Inside the Prose Bowl, the American-Idol style fiction series that’s welcoming to new writers

Photo by Katy Hartnett.

Writer P.J. Kryfko at Sunday’s Super Prose Bowl, reading his story about a father who time travels to get an autograph for his daughter. Photo by Katy Hartnett.

Sunday night, in a battle that ranged from surrealist to southern Gothic all the way to historical fiction, six Brooklyn writers went head to head in the Super Prose Bowl: Tournament of Champions. Each heavyweight brought to the stage an original work of flash fiction and the dream of glory, bragging rights and possibly literary representation.

There are a lot of hosted reading series in Brooklyn (a few of which, including The Prose Bowl we have covered here) where new writers can workshop their stories, meet other poets-by-night/baristas-by-day types or just listen and draw inspiration from the established or emerging literati. But for anyone just starting out, getting the chance to actually read at a reading series can be daunting.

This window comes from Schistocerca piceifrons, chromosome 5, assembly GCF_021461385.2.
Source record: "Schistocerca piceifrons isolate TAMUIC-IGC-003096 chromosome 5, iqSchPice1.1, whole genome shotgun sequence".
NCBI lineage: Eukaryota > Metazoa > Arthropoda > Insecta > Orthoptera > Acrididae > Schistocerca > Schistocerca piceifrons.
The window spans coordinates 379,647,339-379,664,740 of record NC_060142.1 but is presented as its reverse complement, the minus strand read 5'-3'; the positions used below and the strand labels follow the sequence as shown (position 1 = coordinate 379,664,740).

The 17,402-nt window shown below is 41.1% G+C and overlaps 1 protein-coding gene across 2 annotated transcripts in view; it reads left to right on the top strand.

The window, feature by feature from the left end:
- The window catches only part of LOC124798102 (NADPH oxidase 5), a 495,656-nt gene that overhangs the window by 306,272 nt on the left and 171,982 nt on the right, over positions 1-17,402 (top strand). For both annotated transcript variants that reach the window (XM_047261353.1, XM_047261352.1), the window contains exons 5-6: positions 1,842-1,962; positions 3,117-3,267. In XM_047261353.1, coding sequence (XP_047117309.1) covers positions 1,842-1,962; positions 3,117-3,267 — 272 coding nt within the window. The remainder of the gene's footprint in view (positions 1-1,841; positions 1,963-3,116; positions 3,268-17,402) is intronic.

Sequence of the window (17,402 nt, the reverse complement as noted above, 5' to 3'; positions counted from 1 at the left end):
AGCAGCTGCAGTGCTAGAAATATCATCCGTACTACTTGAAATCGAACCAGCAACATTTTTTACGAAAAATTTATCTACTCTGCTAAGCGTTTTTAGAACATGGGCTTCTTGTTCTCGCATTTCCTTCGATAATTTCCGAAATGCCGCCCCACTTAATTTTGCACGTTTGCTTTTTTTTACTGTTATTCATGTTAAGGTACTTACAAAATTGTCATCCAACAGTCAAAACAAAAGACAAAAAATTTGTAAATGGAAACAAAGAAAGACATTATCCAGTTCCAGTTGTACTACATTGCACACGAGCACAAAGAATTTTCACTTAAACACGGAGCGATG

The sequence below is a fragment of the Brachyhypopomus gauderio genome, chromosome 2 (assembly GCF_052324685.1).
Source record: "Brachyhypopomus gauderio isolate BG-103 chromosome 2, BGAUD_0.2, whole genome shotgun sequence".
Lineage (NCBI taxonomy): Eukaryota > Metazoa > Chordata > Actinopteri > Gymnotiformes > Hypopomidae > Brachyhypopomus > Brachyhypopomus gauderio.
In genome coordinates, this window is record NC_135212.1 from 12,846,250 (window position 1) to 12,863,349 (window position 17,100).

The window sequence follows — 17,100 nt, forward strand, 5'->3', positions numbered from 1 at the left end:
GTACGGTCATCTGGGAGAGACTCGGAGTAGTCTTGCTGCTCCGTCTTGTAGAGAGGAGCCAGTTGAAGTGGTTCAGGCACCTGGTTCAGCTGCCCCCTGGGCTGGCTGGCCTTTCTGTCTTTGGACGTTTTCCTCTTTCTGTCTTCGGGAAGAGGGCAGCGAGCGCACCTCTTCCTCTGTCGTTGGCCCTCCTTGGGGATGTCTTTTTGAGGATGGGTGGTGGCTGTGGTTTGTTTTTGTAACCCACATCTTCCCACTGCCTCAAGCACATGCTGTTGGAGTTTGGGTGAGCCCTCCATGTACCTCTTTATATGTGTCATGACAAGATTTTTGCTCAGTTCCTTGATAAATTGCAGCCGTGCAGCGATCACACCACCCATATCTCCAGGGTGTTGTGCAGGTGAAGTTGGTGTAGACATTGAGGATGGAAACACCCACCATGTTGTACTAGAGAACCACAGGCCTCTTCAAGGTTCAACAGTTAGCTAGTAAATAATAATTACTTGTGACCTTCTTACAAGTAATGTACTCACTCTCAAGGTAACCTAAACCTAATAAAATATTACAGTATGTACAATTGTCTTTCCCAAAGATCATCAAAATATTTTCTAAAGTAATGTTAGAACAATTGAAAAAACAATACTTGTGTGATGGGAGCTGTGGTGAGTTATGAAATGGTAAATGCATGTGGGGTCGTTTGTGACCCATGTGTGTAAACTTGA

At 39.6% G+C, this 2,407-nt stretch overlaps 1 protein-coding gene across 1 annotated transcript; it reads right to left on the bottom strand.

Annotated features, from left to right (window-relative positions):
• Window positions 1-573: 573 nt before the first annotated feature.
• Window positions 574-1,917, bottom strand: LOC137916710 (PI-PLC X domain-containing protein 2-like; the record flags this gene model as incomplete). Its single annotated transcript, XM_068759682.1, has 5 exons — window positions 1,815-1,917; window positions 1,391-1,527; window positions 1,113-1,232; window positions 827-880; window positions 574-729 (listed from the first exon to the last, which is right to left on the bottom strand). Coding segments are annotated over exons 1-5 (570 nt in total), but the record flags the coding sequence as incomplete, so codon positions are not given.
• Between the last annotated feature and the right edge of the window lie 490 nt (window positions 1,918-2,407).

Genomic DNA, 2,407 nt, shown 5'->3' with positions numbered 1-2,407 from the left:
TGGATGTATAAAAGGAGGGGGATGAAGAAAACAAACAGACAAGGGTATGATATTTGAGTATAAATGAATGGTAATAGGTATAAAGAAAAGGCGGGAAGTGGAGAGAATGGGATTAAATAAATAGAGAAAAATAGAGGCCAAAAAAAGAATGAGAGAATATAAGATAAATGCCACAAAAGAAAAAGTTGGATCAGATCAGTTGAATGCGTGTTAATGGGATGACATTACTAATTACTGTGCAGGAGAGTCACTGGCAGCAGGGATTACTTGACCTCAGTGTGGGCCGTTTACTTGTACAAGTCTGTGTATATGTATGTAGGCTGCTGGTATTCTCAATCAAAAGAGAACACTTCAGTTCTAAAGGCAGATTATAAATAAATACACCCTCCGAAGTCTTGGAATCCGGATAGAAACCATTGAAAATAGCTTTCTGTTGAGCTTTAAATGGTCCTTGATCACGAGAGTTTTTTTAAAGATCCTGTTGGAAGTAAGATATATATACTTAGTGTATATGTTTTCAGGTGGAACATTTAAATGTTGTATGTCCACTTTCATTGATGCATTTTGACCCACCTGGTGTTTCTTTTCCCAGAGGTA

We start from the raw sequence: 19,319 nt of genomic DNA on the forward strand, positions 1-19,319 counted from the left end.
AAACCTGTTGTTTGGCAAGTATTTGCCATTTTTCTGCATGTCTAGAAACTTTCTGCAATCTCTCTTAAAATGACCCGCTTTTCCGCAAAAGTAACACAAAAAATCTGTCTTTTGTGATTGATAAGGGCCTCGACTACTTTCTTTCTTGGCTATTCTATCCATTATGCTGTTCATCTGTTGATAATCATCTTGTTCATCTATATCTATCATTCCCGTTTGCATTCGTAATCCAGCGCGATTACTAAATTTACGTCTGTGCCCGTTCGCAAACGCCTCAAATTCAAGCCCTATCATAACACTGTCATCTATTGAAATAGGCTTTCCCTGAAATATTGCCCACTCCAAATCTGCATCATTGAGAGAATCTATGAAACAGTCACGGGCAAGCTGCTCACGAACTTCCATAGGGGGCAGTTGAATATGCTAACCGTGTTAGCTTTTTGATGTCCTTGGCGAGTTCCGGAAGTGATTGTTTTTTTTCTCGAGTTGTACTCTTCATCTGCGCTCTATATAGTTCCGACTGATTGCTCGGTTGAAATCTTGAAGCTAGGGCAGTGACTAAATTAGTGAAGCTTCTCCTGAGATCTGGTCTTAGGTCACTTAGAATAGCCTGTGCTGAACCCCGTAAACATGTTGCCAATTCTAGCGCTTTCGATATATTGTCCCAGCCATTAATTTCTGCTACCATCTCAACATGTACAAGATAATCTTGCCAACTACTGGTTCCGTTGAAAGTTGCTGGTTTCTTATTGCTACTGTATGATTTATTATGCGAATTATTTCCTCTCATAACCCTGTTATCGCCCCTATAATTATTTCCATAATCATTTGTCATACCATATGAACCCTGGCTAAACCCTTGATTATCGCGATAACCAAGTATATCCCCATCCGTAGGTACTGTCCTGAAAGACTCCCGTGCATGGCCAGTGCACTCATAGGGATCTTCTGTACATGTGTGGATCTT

With this mind, Prose Bowl co-creators Christopher Green and John Hague created a tongue-in-cheek American Idol-style reading series where contestants are chosen at random giving everyone the same opportunity to read their work before a panel of judges. Other than being original works of flash fiction there are no stylistic requirements for any writer who wants to enter. Green and Hague keep the tone light, creating a safe and encouraging space for both the seasoned Prose Bowlers or any newcomers who are getting up on stage for the first time. So if you’re having PTSD flashbacks from writers workshops where your prose was knocked out, don’t worry; Prose Bowl is a safe space to get back into the ring.